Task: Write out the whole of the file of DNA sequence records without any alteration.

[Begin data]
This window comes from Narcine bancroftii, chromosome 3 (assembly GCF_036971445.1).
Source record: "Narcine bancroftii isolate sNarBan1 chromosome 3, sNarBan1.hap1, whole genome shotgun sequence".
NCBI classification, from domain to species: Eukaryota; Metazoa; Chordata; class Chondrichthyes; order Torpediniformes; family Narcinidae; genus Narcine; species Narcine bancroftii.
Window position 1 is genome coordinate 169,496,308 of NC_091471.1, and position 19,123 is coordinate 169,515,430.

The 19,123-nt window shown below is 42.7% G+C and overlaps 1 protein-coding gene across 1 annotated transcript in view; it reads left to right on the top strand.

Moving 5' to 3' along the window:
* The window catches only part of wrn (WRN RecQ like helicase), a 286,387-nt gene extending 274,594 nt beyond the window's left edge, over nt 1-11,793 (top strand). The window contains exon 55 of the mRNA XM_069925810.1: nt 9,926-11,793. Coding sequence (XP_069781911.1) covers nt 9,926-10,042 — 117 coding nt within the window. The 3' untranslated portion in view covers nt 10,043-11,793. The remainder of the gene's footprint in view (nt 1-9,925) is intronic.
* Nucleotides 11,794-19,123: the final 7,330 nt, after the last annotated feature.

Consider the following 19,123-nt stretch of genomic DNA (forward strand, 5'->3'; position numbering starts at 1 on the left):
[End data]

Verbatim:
This window comes from Narcine bancroftii, chromosome 3 (assembly GCF_036971445.1).
Source record: "Narcine bancroftii isolate sNarBan1 chromosome 3, sNarBan1.hap1, whole genome shotgun sequence".
NCBI classification, from domain to species: Eukaryota; Metazoa; Chordata; class Chondrichthyes; order Torpediniformes; family Narcinidae; genus Narcine; species Narcine bancroftii.
Window position 1 is genome coordinate 169,496,308 of NC_091471.1, and position 19,123 is coordinate 169,515,430.

The 19,123-nt window shown below is 42.7% G+C and overlaps 1 protein-coding gene across 1 annotated transcript in view; it reads left to right on the top strand.

Moving 5' to 3' along the window:
* The window catches only part of wrn (WRN RecQ like helicase), a 286,387-nt gene extending 274,594 nt beyond the window's left edge, over nt 1-11,793 (top strand). The window contains exon 55 of the mRNA XM_069925810.1: nt 9,926-11,793. Coding sequence (XP_069781911.1) covers nt 9,926-10,042 — 117 coding nt within the window. The 3' untranslated portion in view covers nt 10,043-11,793. The remainder of the gene's footprint in view (nt 1-9,925) is intronic.
* Nucleotides 11,794-19,123: the final 7,330 nt, after the last annotated feature.

Consider the following 19,123-nt stretch of genomic DNA (forward strand, 5'->3'; position numbering starts at 1 on the left):